The Boston fed and MIT will study 30 blockchains to deploy the digital dollar

The Federal reserve Bank of Boston will study 30 blockchains for the digital dollar development initiative. The study is being conducted in collaboration with the MIT Digital Currency Initiative.

Earlier this month, the Federal reserve Bank of Boston said it was actively testing the digital dollar, a tokenized version of the US dollar, in conjunction with the Digital Currency Initiative (DCI) project of the Massachusetts Institute of technology (MIT).

According to Jim Cunha, senior Vice President of the Boston fed, the collaboration builds on previous research and aims to explore how the digital dollar can complement the existing dollar. The results of the study will be published and could potentially be factored into the real digital dollar when and if it is released.

“We are trying to create a platform to understand whether a distributed Ledger can meet the needs of the us Central Bank’s digital currency,” he said.

According to him, the cooperation is “at the stage of formation”, which means that right now the two institutions are determining what requirements are imposed on the project and what platforms should be used. In the course of the work, the researchers hope to develop requirements for scalability, bandwidth, privacy, fault tolerance, and resistance to cyber attacks.

“I think we will first look at 30 to 40 different open source or very high-level private solutions, and then look at some of them in more depth,” Cunha said.

Neha Narula, Director of DCI and research fellow at MIT, noted that the Massachusetts Institute of technology is a neutral research institution. The project’s researchers will study various infrastructures, and Narula hopes to provide specific data and options for deploying the digital dollar.

“We are excited about this collaboration because the goal of DCI is to answer the fundamental questions needed to determine under what circumstances a state-owned cryptocurrency is a good idea and how we could deploy it if the fed decides to do so,” she said. “Working closely with one of the largest Central banks in the world is incredibly useful in terms of getting real-time information on how to formulate and answer these questions.”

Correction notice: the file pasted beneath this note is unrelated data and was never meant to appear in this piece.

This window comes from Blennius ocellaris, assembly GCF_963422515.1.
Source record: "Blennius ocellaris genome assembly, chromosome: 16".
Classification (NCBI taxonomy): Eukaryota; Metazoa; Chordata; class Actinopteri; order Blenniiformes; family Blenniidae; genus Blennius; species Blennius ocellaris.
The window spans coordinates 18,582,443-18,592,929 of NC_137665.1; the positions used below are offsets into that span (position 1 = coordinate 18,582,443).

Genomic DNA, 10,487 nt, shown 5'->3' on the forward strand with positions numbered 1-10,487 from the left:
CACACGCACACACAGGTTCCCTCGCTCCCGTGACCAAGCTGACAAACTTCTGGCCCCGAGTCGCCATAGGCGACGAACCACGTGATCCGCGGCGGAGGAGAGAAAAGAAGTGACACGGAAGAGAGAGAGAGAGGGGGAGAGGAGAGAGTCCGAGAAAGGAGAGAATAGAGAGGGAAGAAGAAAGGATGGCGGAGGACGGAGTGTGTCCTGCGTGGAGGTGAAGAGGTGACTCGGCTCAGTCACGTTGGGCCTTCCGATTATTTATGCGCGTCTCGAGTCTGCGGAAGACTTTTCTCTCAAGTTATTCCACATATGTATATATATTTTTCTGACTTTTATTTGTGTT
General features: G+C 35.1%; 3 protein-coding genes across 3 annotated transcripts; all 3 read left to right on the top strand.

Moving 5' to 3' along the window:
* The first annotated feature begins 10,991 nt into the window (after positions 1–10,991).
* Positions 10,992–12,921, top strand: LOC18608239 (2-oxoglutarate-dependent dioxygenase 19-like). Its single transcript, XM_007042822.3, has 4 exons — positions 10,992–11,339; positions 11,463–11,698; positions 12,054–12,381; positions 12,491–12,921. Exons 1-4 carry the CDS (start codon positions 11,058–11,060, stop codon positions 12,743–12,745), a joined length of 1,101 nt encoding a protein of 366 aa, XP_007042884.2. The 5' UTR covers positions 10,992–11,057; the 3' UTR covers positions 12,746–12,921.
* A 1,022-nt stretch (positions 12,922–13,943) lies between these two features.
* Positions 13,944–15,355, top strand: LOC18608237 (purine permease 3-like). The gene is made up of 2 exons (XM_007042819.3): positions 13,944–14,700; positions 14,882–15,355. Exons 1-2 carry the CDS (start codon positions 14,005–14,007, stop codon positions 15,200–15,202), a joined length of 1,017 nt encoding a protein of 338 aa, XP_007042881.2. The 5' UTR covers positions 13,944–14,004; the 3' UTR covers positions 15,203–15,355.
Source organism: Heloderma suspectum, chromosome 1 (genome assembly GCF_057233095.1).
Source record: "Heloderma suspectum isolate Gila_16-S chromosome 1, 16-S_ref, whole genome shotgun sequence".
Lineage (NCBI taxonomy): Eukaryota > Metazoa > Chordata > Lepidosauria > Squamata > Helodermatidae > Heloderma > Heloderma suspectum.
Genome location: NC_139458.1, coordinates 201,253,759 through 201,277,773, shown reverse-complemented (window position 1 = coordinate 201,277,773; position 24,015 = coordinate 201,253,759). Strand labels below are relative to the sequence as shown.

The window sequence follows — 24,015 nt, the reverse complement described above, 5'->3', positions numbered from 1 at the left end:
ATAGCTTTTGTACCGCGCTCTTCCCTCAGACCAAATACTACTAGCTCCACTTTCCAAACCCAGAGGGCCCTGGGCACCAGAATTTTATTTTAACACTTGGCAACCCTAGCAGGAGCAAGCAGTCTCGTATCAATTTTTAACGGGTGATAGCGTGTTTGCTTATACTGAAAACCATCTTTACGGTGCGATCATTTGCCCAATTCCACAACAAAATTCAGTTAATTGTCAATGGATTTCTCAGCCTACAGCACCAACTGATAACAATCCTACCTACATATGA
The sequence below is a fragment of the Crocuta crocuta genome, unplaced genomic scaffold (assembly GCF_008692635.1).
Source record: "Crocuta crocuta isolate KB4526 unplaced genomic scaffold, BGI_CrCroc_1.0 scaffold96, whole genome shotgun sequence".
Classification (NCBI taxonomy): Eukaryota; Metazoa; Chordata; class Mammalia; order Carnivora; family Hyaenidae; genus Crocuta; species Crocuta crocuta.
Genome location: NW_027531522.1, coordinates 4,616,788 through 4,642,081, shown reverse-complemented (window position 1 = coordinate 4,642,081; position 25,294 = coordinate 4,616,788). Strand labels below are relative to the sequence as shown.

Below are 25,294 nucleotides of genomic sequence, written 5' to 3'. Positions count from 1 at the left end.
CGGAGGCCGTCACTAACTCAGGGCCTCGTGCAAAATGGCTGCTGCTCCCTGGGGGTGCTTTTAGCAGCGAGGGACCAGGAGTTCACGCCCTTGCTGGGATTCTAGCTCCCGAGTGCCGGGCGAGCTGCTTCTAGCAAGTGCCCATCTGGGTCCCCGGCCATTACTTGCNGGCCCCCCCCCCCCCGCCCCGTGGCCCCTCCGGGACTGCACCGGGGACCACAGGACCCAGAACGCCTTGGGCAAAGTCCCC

Boston fed Deputy Vice President Bob bench said the US may have a different view on privacy or other government-related cryptocurrency issues than the rest of the world. Therefore, the study should examine possible measures to ensure confidentiality. According to him, even the main issues, such as which programming language should be used, have not yet been resolved.

Cunha said the goal of the project is to publish a joint study over the next two years so that anyone studying the concept of a state-owned cryptocurrency can learn from this collaboration.

Narula noted that a retail-oriented digital dollar system will require the fastest possible response and high throughput. It must process a large number of transactions per second while remaining secure. According to Narula, the fed wants to use existing cryptographic systems and distributed registries “that have been tested in the real world.”

According to the latest report
Bank for international settlements (BIS), in 2020, interest in the Central Bank’s cryptocurrencies became higher than in bitcoin and the Libra project. According to BIS, in the Netherlands, China and Sweden, Central banks are giving priority to research work in the development of state-owned cryptocurrencies during the pandemic.